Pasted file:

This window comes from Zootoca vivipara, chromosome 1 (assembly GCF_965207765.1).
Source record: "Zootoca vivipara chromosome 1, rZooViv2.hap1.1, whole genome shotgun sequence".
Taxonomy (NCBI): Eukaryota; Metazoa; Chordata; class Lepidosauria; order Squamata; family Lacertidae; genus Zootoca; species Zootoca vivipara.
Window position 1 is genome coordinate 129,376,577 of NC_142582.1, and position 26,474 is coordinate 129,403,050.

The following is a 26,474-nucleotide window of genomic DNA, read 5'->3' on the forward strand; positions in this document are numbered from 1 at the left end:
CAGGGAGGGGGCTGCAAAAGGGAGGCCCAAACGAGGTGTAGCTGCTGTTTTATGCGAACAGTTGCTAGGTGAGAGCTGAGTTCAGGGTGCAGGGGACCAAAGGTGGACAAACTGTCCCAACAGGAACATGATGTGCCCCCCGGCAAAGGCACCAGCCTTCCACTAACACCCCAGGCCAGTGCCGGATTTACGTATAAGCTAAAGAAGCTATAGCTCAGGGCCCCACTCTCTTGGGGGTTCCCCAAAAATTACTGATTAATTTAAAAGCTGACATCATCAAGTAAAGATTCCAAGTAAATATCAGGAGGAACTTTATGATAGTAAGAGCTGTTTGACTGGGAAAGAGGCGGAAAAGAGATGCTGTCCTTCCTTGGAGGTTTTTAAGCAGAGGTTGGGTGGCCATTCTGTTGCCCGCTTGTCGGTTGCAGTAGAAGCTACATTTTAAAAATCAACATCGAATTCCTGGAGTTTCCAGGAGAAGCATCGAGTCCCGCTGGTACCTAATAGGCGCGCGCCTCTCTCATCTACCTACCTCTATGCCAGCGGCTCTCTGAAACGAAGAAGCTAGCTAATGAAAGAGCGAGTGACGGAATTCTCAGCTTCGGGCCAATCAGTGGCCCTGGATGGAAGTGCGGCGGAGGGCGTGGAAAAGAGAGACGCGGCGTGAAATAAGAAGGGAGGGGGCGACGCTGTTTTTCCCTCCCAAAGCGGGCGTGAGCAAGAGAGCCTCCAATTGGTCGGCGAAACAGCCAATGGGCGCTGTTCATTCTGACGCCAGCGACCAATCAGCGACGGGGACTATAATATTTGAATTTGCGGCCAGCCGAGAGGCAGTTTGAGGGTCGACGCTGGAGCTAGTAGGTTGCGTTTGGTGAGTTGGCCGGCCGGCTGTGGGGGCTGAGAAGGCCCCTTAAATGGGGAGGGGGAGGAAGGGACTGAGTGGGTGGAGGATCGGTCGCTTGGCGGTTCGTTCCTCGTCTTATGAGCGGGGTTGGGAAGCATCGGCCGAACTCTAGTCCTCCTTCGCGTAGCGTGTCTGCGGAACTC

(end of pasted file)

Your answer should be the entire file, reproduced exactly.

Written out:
This window comes from Zootoca vivipara, chromosome 1 (assembly GCF_965207765.1).
Source record: "Zootoca vivipara chromosome 1, rZooViv2.hap1.1, whole genome shotgun sequence".
Taxonomy (NCBI): Eukaryota; Metazoa; Chordata; class Lepidosauria; order Squamata; family Lacertidae; genus Zootoca; species Zootoca vivipara.
Window position 1 is genome coordinate 129,376,577 of NC_142582.1, and position 26,474 is coordinate 129,403,050.

The following is a 26,474-nucleotide window of genomic DNA, read 5'->3' on the forward strand; positions in this document are numbered from 1 at the left end:
CAGGGAGGGGGCTGCAAAAGGGAGGCCCAAACGAGGTGTAGCTGCTGTTTTATGCGAACAGTTGCTAGGTGAGAGCTGAGTTCAGGGTGCAGGGGACCAAAGGTGGACAAACTGTCCCAACAGGAACATGATGTGCCCCCCGGCAAAGGCACCAGCCTTCCACTAACACCCCAGGCCAGTGCCGGATTTACGTATAAGCTAAAGAAGCTATAGCTCAGGGCCCCACTCTCTTGGGGGTTCCCCAAAAATTACTGATTAATTTAAAAGCTGACATCATCAAGTAAAGATTCCAAGTAAATATCAGGAGGAACTTTATGATAGTAAGAGCTGTTTGACTGGGAAAGAGGCGGAAAAGAGATGCTGTCCTTCCTTGGAGGTTTTTAAGCAGAGGTTGGGTGGCCATTCTGTTGCCCGCTTGTCGGTTGCAGTAGAAGCTACATTTTAAAAATCAACATCGAATTCCTGGAGTTTCCAGGAGAAGCATCGAGTCCCGCTGGTACCTAATAGGCGCGCGCCTCTCTCATCTACCTACCTCTATGCCAGCGGCTCTCTGAAACGAAGAAGCTAGCTAATGAAAGAGCGAGTGACGGAATTCTCAGCTTCGGGCCAATCAGTGGCCCTGGATGGAAGTGCGGCGGAGGGCGTGGAAAAGAGAGACGCGGCGTGAAATAAGAAGGGAGGGGGCGACGCTGTTTTTCCCTCCCAAAGCGGGCGTGAGCAAGAGAGCCTCCAATTGGTCGGCGAAACAGCCAATGGGCGCTGTTCATTCTGACGCCAGCGACCAATCAGCGACGGGGACTATAATATTTGAATTTGCGGCCAGCCGAGAGGCAGTTTGAGGGTCGACGCTGGAGCTAGTAGGTTGCGTTTGGTGAGTTGGCCGGCCGGCTGTGGGGGCTGAGAAGGCCCCTTAAATGGGGAGGGGGAGGAAGGGACTGAGTGGGTGGAGGATCGGTCGCTTGGCGGTTCGTTCCTCGTCTTATGAGCGGGGTTGGGAAGCATCGGCCGAACTCTAGTCCTCCTTCGCGTAGCGTGTCTGCGGAACTC